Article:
California sued the Trump administration today over EPA's refusal to extend Clean Water Act protections to salt ponds in San Francisco Bay.
At issue are development plans for 1,365 acres owned by Cargill Inc. and DMB Pacific Ventures LLC in the southern bay. Those tidal wetlands were converted to industrial salt production in the mid-1800s, but conservationists have been buying tracts in that area since the 1970s, arguing that restoring marshes will improve water quality and combat rising sea levels.
EPA declared in March that none of the property qualified as "waters of the United States" and therefore is not protected by the Clean Water Act.
Today, California Attorney General Xavier Becerra (D) filed a lawsuit in the U.S. District Court for the Northern District of California taking aim at the EPA decision, joining environmental groups that have already sued the Trump administration seeking protection for the salt ponds.
"The Trump Administration continues to endanger California's efforts to protect our environment and public health. It's a sad day when the country's 'environmental protection agency' looks at San Francisco Bay and doesn't see a body of water that it should protect," Becerra said in a statement. "We should restore the Bay, not build on top of it. This unlawful proposal is simply an attempt by the EPA to overlook its obligation to protect our nation's waters in order to fast track development. President Trump, California's precious San Francisco Bay is not for sale."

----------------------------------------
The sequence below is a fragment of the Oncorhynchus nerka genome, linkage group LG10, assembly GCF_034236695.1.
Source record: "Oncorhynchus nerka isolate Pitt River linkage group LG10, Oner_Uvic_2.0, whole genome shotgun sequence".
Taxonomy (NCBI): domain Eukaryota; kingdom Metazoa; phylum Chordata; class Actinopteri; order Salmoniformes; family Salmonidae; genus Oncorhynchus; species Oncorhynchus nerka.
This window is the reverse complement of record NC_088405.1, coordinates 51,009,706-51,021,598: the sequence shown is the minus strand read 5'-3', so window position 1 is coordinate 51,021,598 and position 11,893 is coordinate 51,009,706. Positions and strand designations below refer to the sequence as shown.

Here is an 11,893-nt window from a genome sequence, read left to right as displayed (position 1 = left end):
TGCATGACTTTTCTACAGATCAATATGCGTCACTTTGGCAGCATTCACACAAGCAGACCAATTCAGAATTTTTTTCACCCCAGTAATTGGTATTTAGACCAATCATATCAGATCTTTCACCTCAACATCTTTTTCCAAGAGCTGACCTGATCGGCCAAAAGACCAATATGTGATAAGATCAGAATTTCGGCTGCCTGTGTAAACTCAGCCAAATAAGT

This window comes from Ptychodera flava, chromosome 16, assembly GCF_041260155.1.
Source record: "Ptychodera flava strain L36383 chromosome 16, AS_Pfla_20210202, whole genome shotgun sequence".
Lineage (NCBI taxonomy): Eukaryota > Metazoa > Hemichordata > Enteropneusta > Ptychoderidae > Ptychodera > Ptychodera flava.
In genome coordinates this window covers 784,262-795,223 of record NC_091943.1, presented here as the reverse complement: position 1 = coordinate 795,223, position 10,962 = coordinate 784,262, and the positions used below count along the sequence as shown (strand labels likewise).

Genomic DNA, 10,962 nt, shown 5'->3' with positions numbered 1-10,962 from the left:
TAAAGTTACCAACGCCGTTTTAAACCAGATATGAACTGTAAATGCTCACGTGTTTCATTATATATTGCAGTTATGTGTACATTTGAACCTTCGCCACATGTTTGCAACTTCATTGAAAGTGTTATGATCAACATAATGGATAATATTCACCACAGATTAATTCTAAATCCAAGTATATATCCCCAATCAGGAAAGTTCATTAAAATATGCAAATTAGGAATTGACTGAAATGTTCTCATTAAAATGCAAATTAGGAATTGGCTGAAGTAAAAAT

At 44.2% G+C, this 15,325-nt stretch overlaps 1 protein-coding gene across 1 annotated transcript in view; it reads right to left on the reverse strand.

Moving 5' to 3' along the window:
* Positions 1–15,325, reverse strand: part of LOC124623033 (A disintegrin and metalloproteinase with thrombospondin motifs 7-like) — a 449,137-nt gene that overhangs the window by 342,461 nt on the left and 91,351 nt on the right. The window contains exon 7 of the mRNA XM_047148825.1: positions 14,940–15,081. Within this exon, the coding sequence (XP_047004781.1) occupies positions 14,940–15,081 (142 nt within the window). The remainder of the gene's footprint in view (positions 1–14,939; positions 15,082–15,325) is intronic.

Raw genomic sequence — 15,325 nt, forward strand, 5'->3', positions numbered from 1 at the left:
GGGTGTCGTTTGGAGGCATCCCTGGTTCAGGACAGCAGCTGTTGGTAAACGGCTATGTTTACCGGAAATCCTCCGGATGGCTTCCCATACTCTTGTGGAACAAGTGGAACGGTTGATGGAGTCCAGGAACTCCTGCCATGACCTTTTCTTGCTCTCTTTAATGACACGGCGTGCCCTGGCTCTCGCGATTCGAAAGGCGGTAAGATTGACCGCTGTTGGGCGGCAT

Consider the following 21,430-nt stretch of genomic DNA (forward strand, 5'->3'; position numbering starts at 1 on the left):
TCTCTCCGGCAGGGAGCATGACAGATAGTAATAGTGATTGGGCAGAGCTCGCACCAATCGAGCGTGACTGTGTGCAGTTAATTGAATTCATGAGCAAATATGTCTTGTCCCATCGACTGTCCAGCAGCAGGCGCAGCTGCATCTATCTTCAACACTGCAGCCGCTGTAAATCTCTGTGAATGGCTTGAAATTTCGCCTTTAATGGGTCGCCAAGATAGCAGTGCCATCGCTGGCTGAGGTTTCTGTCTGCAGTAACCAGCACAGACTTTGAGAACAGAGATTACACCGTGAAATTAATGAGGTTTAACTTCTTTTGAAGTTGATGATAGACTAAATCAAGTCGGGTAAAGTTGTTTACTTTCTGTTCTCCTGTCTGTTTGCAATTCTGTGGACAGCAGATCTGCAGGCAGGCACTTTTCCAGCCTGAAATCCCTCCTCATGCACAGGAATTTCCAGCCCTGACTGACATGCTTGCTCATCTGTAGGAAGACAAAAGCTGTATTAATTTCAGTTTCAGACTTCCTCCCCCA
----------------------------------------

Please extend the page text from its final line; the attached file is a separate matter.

A number of Californians have also come out in support of the lawsuits, including Oscar-winning actor Robert Redford, who in a San Francisco Chronicle op-ed today called the fight "the latest battle to save San Francisco Bay."
"Locating 30,000 more people in the path of sea-level rise, right next to an already gridlocked freeway doesn't make environmental or economic sense," he wrote.
EPA's decision on the bay's salt ponds contradicted a 2016 draft analysis by the Obama administration, which concluded that 1,270 acres should be protected by the Clean Water Act.